Panacea at the Canyon: Central Oregon’s Luxury, Off-the-Grid Retreat

Central Oregon has no shortages of places to unwind.

From the banks of a high-alpine lake to a trail alongside the Deschutes River, you don’t have to go very far from your hotel room to find an escape from the real world.

At Panacea at the Canyon near Terrebonne, your lodging is the escape; your tent an off-the-grid oasis that truly allows you to disconnect from the stresses of everyday life. Not only is the compound signal free, but you’re asked to leave your phones behind at check-in.

Relaxation, romance and adventure abound in a holistic natural spa setting where raw nature meets civilized luxury.

The 40-acre resort features 7 luxury tents complete with plush beds and linens, a private deck with chairs, gas fireplace, local and organic bath products to use in your private, on-suite open-air bathroom.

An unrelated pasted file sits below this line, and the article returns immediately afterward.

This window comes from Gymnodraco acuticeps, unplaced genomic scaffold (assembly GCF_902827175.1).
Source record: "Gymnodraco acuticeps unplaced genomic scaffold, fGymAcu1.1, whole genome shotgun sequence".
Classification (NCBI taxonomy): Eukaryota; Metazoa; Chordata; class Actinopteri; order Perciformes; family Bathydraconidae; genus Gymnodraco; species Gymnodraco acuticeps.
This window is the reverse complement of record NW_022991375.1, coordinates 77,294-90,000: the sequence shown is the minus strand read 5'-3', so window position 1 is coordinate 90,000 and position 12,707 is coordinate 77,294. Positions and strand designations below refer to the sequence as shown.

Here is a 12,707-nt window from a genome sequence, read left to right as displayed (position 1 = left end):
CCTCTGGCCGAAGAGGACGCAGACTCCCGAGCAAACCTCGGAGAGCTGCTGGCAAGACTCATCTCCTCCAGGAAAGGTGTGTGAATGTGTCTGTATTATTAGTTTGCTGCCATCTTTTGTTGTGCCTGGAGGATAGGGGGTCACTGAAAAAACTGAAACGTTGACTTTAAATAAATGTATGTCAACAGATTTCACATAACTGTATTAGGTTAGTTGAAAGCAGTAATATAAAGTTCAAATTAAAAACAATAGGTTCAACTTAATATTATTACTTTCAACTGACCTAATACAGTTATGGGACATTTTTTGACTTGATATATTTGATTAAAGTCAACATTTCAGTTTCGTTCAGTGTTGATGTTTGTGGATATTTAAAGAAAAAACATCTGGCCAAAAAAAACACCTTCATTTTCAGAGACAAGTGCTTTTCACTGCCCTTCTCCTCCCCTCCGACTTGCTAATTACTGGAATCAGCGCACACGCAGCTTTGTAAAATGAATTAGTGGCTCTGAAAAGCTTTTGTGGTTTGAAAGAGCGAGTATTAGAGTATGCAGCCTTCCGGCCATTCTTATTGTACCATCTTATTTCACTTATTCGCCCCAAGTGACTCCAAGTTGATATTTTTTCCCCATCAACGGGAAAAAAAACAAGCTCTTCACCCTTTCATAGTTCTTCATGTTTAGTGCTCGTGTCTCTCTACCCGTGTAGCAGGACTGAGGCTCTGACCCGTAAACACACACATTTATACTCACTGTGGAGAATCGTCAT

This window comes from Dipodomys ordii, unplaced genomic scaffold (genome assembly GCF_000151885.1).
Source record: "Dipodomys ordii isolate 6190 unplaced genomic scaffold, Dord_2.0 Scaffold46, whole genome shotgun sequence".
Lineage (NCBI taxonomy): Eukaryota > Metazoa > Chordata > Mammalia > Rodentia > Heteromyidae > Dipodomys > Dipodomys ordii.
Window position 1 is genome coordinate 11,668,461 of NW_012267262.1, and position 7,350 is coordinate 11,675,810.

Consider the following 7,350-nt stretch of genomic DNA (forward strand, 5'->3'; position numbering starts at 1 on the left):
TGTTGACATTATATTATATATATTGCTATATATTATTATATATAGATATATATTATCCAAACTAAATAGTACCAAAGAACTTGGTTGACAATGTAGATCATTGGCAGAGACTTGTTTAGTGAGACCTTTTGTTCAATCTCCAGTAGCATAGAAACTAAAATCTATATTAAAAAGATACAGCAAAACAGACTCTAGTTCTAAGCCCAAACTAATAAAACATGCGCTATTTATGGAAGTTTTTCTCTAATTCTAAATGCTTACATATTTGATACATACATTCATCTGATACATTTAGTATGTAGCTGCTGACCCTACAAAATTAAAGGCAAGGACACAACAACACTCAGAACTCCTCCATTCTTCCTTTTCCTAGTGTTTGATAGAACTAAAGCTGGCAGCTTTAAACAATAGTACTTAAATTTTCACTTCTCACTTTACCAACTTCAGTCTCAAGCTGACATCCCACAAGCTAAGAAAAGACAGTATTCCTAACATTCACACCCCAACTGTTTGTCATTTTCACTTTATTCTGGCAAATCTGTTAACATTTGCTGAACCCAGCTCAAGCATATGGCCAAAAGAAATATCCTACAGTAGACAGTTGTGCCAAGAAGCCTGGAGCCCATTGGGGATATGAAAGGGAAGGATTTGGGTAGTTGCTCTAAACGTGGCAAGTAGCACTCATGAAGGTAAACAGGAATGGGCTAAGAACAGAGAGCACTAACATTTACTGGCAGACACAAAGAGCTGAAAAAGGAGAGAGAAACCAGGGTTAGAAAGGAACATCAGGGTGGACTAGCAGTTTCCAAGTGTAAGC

There’s a spa on site, as well as a relaxing pool that overlooks the property and the rugged scenery nearby.

Several dining options are available. You can bring food and cook your own meals in the upscale outdoor kitchen (including a brick-oven) or in the traditional kitchen inside. There’s a large fridge and freezer available as well. Saturday night is pizza night at the resort featuring a chef preparing made-to-order brick oven pizzas. You can even arrange to have meals brought to your tent (for an additional charge.)

Spend the weekend sitting on the deck or at the pool, or get out and explore what Central Oregon has to offer. Panacea coordinates an array of workshops and activities including hot air balloon rides, rock climbing, archery, horseshoes, yoga, birding and more.

Ted Taylor
Ted Taylor
Ted Taylor manages COVA's digital content, media relations, PR and social media. He's an award-winning reporter and editor who has worked in newspaper and televisions newsrooms in Nebraska, Colorado, Arkansas and Oregon. A former assistant golf professional, Ted still loves to sneak in a quick 9, but you're more likely these days to find him on the mountain bike trails when he's not spending time with his family. He's called Bend home for 17 years.